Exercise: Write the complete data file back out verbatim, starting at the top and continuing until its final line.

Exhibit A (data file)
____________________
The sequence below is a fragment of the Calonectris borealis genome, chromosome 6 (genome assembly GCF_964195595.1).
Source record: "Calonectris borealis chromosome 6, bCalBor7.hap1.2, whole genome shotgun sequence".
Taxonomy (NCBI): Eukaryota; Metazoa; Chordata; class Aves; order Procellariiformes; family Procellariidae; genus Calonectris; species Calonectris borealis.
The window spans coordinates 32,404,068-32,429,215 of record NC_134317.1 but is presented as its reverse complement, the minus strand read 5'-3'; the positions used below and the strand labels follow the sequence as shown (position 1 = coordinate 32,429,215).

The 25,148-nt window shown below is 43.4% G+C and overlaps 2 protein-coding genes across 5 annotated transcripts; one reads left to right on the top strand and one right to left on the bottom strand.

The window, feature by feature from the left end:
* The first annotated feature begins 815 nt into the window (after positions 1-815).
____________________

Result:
The sequence below is a fragment of the Calonectris borealis genome, chromosome 6 (genome assembly GCF_964195595.1).
Source record: "Calonectris borealis chromosome 6, bCalBor7.hap1.2, whole genome shotgun sequence".
Taxonomy (NCBI): Eukaryota; Metazoa; Chordata; class Aves; order Procellariiformes; family Procellariidae; genus Calonectris; species Calonectris borealis.
The window spans coordinates 32,404,068-32,429,215 of record NC_134317.1 but is presented as its reverse complement, the minus strand read 5'-3'; the positions used below and the strand labels follow the sequence as shown (position 1 = coordinate 32,429,215).

The 25,148-nt window shown below is 43.4% G+C and overlaps 2 protein-coding genes across 5 annotated transcripts; one reads left to right on the top strand and one right to left on the bottom strand.

The window, feature by feature from the left end:
* The first annotated feature begins 815 nt into the window (after positions 1-815).